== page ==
By the time these indicators ring true, my frustration levels are on high alert. What is important when considering these things for me is to base my decisions on what I am moving towards and not what I'm moving away from. It's easy to get into an "I need to GTFO"-mode but I take my time so I am not rushing into a similar situation at my next gig.

teams have stopped celebrating each their own wins and the wins of other teams

That seems like a great indicator! Definitely keeping this in mind as a leader.

  • apathy and mediocrity become accepted norms, things that should be flashing alarms aren't.
  • management frequently sabotages work/deadlines so that there can be no accountability (allowing apathy and low morale to set in)
  • talented people come and go, average/below-average people are the ones with longevity
  • management ignoring or downplaying bad signs (slow/no growth, customer complaints, etc.)
  • when you realize you're living in a Dilbert cartoon ;-P

"talented people come and go, average/below-average people are the ones with longevity" - I've had that particular alarm go off a couple of times

Yes, it's good to pay attention to what type of behavior actually gets rewarded (hint: it's often NOT what's stated in the official corporate values statement).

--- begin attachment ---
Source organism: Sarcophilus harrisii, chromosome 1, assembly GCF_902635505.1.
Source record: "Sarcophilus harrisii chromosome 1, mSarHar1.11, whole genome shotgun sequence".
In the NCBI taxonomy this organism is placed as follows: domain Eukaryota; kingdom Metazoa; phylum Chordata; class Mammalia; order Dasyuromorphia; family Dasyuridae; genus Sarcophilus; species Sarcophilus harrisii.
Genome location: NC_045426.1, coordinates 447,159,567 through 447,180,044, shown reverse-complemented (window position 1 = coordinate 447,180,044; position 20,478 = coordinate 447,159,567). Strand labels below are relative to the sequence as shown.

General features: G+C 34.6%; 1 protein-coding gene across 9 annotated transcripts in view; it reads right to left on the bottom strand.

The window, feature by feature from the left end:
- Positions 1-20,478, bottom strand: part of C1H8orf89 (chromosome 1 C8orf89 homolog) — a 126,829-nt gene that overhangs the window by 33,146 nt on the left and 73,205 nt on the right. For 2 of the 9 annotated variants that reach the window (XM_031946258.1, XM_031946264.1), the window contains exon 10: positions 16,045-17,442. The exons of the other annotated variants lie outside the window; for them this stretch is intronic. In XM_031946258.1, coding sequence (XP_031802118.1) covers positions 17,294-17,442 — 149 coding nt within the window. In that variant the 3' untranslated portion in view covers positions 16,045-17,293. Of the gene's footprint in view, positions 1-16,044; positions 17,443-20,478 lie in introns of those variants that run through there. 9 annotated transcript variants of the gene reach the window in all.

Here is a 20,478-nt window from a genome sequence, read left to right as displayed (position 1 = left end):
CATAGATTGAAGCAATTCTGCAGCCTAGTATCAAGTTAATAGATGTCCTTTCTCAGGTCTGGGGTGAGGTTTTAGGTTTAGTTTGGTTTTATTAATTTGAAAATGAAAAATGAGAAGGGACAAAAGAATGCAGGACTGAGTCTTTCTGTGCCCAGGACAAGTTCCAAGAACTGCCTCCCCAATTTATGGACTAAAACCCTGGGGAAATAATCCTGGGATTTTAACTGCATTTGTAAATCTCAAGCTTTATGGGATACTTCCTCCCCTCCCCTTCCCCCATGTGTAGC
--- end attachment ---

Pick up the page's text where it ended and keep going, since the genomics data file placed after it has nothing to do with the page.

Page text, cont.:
Yes, I used to have Dilbert comics printed by my desk. After I left I realise I was telling myself subliminally that I was working in an ongoing joke!
Best career decision ever.

Yeeeesssss dilbert cartoon environment == gtho!!!

I also know I don't want to quit my current job, but I think you should quit when you begin to dread going into work. If it starts to feel like your job is more of a chore and a burden, then leave. If you start to notice that your mental and physical health are being negatively impacted as a direct result of on-the-job stress then leave. There are far to many companies out there that know how to treat their employees to just sit and endure toxic environments.

When you've recognized you're in a toxic culture and you will be leaving. What's the game plan at that point? How do you set yourself up to make the current situation work best for your future?